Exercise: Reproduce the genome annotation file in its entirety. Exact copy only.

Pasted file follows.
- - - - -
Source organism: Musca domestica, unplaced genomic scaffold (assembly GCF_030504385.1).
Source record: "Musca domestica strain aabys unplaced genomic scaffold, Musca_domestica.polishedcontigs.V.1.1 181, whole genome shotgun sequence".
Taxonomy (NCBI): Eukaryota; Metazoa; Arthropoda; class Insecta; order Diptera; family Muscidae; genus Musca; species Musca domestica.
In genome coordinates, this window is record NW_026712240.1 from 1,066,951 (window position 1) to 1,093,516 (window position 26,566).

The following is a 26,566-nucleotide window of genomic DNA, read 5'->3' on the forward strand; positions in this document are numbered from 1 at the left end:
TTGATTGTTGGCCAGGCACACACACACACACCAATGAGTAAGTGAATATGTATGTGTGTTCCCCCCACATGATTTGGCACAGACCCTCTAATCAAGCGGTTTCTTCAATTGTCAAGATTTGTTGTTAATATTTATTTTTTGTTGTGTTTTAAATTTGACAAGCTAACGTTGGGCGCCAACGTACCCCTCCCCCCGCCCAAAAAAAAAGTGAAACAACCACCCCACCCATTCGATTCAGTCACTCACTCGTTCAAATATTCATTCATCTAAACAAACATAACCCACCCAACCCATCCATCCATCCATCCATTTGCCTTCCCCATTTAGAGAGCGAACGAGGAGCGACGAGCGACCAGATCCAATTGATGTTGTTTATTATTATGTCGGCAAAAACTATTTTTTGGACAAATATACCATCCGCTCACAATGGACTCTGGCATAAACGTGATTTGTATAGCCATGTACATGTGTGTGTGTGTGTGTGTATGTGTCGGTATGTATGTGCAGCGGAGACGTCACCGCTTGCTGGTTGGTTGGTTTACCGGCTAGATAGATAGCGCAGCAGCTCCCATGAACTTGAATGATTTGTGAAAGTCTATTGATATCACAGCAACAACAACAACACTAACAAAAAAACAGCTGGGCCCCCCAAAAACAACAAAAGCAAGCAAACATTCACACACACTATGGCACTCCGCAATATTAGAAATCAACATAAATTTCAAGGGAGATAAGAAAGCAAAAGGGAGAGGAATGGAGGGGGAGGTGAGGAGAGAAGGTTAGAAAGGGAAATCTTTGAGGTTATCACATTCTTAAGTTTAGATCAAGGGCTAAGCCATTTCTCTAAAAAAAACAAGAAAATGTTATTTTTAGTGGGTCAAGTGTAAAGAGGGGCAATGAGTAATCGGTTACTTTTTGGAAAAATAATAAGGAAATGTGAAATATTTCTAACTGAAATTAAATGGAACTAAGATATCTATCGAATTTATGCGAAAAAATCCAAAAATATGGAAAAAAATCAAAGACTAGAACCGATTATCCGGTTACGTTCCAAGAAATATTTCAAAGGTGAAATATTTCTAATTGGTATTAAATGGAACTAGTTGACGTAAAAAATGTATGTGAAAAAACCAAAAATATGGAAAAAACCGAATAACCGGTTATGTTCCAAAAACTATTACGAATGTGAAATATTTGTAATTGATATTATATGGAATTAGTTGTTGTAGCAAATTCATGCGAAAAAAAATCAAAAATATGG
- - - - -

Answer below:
Source organism: Musca domestica, unplaced genomic scaffold (assembly GCF_030504385.1).
Source record: "Musca domestica strain aabys unplaced genomic scaffold, Musca_domestica.polishedcontigs.V.1.1 181, whole genome shotgun sequence".
Taxonomy (NCBI): Eukaryota; Metazoa; Arthropoda; class Insecta; order Diptera; family Muscidae; genus Musca; species Musca domestica.
In genome coordinates, this window is record NW_026712240.1 from 1,066,951 (window position 1) to 1,093,516 (window position 26,566).

The following is a 26,566-nucleotide window of genomic DNA, read 5'->3' on the forward strand; positions in this document are numbered from 1 at the left end:
TTGATTGTTGGCCAGGCACACACACACACACCAATGAGTAAGTGAATATGTATGTGTGTTCCCCCCACATGATTTGGCACAGACCCTCTAATCAAGCGGTTTCTTCAATTGTCAAGATTTGTTGTTAATATTTATTTTTTGTTGTGTTTTAAATTTGACAAGCTAACGTTGGGCGCCAACGTACCCCTCCCCCCGCCCAAAAAAAAAGTGAAACAACCACCCCACCCATTCGATTCAGTCACTCACTCGTTCAAATATTCATTCATCTAAACAAACATAACCCACCCAACCCATCCATCCATCCATCCATTTGCCTTCCCCATTTAGAGAGCGAACGAGGAGCGACGAGCGACCAGATCCAATTGATGTTGTTTATTATTATGTCGGCAAAAACTATTTTTTGGACAAATATACCATCCGCTCACAATGGACTCTGGCATAAACGTGATTTGTATAGCCATGTACATGTGTGTGTGTGTGTGTGTATGTGTCGGTATGTATGTGCAGCGGAGACGTCACCGCTTGCTGGTTGGTTGGTTTACCGGCTAGATAGATAGCGCAGCAGCTCCCATGAACTTGAATGATTTGTGAAAGTCTATTGATATCACAGCAACAACAACAACACTAACAAAAAAACAGCTGGGCCCCCCAAAAACAACAAAAGCAAGCAAACATTCACACACACTATGGCACTCCGCAATATTAGAAATCAACATAAATTTCAAGGGAGATAAGAAAGCAAAAGGGAGAGGAATGGAGGGGGAGGTGAGGAGAGAAGGTTAGAAAGGGAAATCTTTGAGGTTATCACATTCTTAAGTTTAGATCAAGGGCTAAGCCATTTCTCTAAAAAAAACAAGAAAATGTTATTTTTAGTGGGTCAAGTGTAAAGAGGGGCAATGAGTAATCGGTTACTTTTTGGAAAAATAATAAGGAAATGTGAAATATTTCTAACTGAAATTAAATGGAACTAAGATATCTATCGAATTTATGCGAAAAAATCCAAAAATATGGAAAAAAATCAAAGACTAGAACCGATTATCCGGTTACGTTCCAAGAAATATTTCAAAGGTGAAATATTTCTAATTGGTATTAAATGGAACTAGTTGACGTAAAAAATGTATGTGAAAAAACCAAAAATATGGAAAAAACCGAATAACCGGTTATGTTCCAAAAACTATTACGAATGTGAAATATTTGTAATTGATATTATATGGAATTAGTTGTTGTAGCAAATTCATGCGAAAAAAAATCAAAAATATGG